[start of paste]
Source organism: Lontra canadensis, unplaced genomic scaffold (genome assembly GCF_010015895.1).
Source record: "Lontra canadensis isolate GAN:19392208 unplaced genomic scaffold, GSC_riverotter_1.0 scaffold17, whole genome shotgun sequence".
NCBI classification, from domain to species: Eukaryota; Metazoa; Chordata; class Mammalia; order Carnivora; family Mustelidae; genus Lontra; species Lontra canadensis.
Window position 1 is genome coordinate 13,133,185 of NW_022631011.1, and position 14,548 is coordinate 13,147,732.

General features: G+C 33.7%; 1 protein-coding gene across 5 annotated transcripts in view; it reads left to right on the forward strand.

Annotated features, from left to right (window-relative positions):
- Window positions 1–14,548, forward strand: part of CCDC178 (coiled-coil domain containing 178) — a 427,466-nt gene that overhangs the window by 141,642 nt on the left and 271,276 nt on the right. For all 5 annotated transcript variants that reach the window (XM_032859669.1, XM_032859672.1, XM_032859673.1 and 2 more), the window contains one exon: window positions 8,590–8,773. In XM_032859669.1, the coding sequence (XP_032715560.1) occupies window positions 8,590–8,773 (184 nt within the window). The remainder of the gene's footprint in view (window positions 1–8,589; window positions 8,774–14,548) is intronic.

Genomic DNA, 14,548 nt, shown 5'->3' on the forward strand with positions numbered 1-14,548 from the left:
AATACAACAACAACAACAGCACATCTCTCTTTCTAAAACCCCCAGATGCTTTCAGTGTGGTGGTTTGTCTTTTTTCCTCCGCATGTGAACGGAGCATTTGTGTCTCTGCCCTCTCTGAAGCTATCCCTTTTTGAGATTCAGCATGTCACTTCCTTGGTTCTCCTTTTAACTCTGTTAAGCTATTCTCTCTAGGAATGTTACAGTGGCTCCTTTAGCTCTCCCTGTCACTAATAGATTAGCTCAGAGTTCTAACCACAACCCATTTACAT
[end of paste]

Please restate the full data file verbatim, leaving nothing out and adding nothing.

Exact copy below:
Source organism: Lontra canadensis, unplaced genomic scaffold (genome assembly GCF_010015895.1).
Source record: "Lontra canadensis isolate GAN:19392208 unplaced genomic scaffold, GSC_riverotter_1.0 scaffold17, whole genome shotgun sequence".
NCBI classification, from domain to species: Eukaryota; Metazoa; Chordata; class Mammalia; order Carnivora; family Mustelidae; genus Lontra; species Lontra canadensis.
Window position 1 is genome coordinate 13,133,185 of NW_022631011.1, and position 14,548 is coordinate 13,147,732.

General features: G+C 33.7%; 1 protein-coding gene across 5 annotated transcripts in view; it reads left to right on the forward strand.

Annotated features, from left to right (window-relative positions):
- Window positions 1–14,548, forward strand: part of CCDC178 (coiled-coil domain containing 178) — a 427,466-nt gene that overhangs the window by 141,642 nt on the left and 271,276 nt on the right. For all 5 annotated transcript variants that reach the window (XM_032859669.1, XM_032859672.1, XM_032859673.1 and 2 more), the window contains one exon: window positions 8,590–8,773. In XM_032859669.1, the coding sequence (XP_032715560.1) occupies window positions 8,590–8,773 (184 nt within the window). The remainder of the gene's footprint in view (window positions 1–8,589; window positions 8,774–14,548) is intronic.

Genomic DNA, 14,548 nt, shown 5'->3' on the forward strand with positions numbered 1-14,548 from the left:
AATACAACAACAACAACAGCACATCTCTCTTTCTAAAACCCCCAGATGCTTTCAGTGTGGTGGTTTGTCTTTTTTCCTCCGCATGTGAACGGAGCATTTGTGTCTCTGCCCTCTCTGAAGCTATCCCTTTTTGAGATTCAGCATGTCACTTCCTTGGTTCTCCTTTTAACTCTGTTAAGCTATTCTCTCTAGGAATGTTACAGTGGCTCCTTTAGCTCTCCCTGTCACTAATAGATTAGCTCAGAGTTCTAACCACAACCCATTTACAT